Carbon–nitrogen interactions in idealized simulations with JSBACH (version 3.10)
- 1Le Laboratoire des Sciences du Climat et de l'Environnement, IPSL-LSCE CEA/CNRS/UVSQ Saclay, Gif sur Yvette, France
- 2Max Planck Institute for Meteorology, Hamburg, Germany
- 3International Max Planck Research School on Earth System Modeling, Hamburg, Germany
- 4Department of Biological Sciences, Macquarie University, North Ryde, NSW 2109, Australia
- 5Faculty of Agriculture and Environment, Department of Environmental Sciences, University of Sydney, NSW 2006, Australia
- 6AXA Chair in Biosphere and Climate Impacts, Department of Life Sciences, Imperial College London, Silwood Park Campus, Buckhurst Road, Ascot SL5 7PY, UK
- aformerly at: Max Planck Institute for Meteorology, Hamburg, Germany
Abstract. Recent advances in the representation of soil carbon decomposition and carbon–nitrogen interactions implemented previously into separate versions of the land surface scheme JSBACH are here combined in a single version, which is set to be used in the upcoming 6th phase of coupled model intercomparison project (CMIP6).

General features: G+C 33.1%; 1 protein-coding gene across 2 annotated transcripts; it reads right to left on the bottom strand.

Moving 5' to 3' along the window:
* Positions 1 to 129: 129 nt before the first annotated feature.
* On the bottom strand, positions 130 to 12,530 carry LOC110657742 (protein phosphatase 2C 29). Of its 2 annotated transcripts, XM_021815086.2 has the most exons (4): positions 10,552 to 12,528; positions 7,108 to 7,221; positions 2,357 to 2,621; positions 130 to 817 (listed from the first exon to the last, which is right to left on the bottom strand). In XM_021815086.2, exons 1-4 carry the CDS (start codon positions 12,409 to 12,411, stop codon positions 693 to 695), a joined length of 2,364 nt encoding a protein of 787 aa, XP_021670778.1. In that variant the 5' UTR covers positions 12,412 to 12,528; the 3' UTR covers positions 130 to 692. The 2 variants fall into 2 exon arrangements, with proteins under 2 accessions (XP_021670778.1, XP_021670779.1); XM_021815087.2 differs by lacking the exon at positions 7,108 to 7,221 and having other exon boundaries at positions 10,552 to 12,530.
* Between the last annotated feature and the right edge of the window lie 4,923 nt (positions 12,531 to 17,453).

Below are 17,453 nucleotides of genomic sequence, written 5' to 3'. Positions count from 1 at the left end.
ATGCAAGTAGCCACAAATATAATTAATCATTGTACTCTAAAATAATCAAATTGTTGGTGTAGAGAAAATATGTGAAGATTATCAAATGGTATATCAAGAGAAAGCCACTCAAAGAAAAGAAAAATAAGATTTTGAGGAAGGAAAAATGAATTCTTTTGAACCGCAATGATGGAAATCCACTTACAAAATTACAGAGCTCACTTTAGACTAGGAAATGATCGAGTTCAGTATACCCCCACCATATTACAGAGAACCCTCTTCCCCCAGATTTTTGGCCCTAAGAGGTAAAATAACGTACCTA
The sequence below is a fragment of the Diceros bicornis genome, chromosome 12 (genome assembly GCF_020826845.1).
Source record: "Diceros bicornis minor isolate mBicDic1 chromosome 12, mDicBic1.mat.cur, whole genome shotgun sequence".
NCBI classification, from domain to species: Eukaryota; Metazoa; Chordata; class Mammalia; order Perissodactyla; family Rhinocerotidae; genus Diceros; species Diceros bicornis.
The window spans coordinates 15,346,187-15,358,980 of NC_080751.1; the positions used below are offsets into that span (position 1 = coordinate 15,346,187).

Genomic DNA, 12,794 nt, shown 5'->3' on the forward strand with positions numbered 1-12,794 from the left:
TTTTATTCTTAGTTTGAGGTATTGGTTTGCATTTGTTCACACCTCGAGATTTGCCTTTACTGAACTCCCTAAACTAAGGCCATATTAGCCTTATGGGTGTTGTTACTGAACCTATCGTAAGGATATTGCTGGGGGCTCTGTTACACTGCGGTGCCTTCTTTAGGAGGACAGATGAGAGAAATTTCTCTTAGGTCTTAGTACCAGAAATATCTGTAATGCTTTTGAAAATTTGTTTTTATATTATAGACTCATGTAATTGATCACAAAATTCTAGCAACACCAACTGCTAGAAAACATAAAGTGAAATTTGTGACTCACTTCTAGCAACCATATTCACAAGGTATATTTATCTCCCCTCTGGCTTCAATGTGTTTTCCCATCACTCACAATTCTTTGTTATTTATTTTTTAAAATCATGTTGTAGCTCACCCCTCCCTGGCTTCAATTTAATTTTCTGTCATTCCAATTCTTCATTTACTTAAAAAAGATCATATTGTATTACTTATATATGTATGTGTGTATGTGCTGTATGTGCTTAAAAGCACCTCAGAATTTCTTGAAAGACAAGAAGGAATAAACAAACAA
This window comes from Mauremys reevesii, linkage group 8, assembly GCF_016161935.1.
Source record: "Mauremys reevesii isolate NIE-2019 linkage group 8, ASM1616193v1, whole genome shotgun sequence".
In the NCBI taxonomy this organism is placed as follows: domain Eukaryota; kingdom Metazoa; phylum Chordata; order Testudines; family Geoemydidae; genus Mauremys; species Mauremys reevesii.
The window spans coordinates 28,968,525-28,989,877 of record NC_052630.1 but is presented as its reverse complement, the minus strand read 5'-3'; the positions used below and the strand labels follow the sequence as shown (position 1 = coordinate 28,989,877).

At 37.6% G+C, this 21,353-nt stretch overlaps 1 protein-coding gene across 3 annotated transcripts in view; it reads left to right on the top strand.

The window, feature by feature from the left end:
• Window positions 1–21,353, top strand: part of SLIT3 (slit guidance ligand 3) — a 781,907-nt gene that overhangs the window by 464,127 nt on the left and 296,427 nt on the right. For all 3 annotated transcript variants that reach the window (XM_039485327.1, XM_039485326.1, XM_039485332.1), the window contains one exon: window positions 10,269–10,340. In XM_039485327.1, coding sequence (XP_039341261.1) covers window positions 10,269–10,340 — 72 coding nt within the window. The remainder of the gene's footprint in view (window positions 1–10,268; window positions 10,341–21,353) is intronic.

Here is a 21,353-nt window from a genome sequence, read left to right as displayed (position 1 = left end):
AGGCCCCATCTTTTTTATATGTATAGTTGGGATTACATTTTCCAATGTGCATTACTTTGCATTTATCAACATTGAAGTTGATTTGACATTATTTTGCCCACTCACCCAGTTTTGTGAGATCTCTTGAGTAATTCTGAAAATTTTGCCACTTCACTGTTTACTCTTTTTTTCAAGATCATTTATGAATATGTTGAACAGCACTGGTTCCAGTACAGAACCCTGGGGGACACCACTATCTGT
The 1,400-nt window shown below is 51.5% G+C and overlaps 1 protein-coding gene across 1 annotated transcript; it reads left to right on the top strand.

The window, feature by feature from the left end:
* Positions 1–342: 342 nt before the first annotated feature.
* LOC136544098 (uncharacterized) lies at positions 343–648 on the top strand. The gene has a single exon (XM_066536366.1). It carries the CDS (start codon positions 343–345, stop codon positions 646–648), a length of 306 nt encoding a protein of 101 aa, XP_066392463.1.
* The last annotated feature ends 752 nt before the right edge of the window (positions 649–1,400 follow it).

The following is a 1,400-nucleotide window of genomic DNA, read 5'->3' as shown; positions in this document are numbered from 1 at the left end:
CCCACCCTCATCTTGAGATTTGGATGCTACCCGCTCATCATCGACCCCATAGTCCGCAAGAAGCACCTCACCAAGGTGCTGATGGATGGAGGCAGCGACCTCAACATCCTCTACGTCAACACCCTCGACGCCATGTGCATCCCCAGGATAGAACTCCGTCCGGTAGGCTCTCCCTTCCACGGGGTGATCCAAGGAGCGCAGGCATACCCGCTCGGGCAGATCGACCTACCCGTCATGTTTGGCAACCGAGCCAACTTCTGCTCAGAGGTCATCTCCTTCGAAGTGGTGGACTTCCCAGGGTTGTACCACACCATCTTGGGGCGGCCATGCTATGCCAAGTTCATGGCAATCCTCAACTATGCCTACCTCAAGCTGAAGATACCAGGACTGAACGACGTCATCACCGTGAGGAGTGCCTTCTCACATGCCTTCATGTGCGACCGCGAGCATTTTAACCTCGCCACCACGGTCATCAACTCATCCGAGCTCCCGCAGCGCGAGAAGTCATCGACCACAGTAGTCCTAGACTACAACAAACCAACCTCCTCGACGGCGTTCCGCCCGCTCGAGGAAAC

Here we demonstrate that the new version of JSBACH is able to reproduce the spatial variability in the reactive nitrogen-loss pathways as derived from a compilation of δ15N data (R = 0. 76, root mean square error (RMSE) = 0. 2, Taylor score = 0. 83). The inclusion of carbon–nitrogen interactions leads to a moderate reduction (−10 %) of the carbon-concentration feedback (βL) and has a negligible effect on the sensitivity of the land carbon cycle to warming (γL) compared to the same version of the model without carbon–nitrogen interactions in idealized simulations (1 % increase in atmospheric carbon dioxide per year). In line with evidence from elevated carbon dioxide manipulation experiments, pronounced nitrogen scarcity is alleviated by (1) the accumulation of nitrogen due to enhanced nitrogen inputs by biological nitrogen fixation and reduced losses by leaching and volatilization. Warming stimulated turnover of organic nitrogen further counteracts scarcity.
The strengths of the land carbon feedbacks of the recent version of JSBACH, with βL = 0. 61 Pg ppm−1 and γL = −27. 5 Pg °C−1, are 34 and 53 % less than the averages of CMIP5 models, although the CMIP5 version of JSBACH simulated βL and γL, which are 59 and 42 % higher than multi-model average. These changes are primarily due to the new decomposition model, indicating the importance of soil organic matter decomposition for land carbon feedbacks.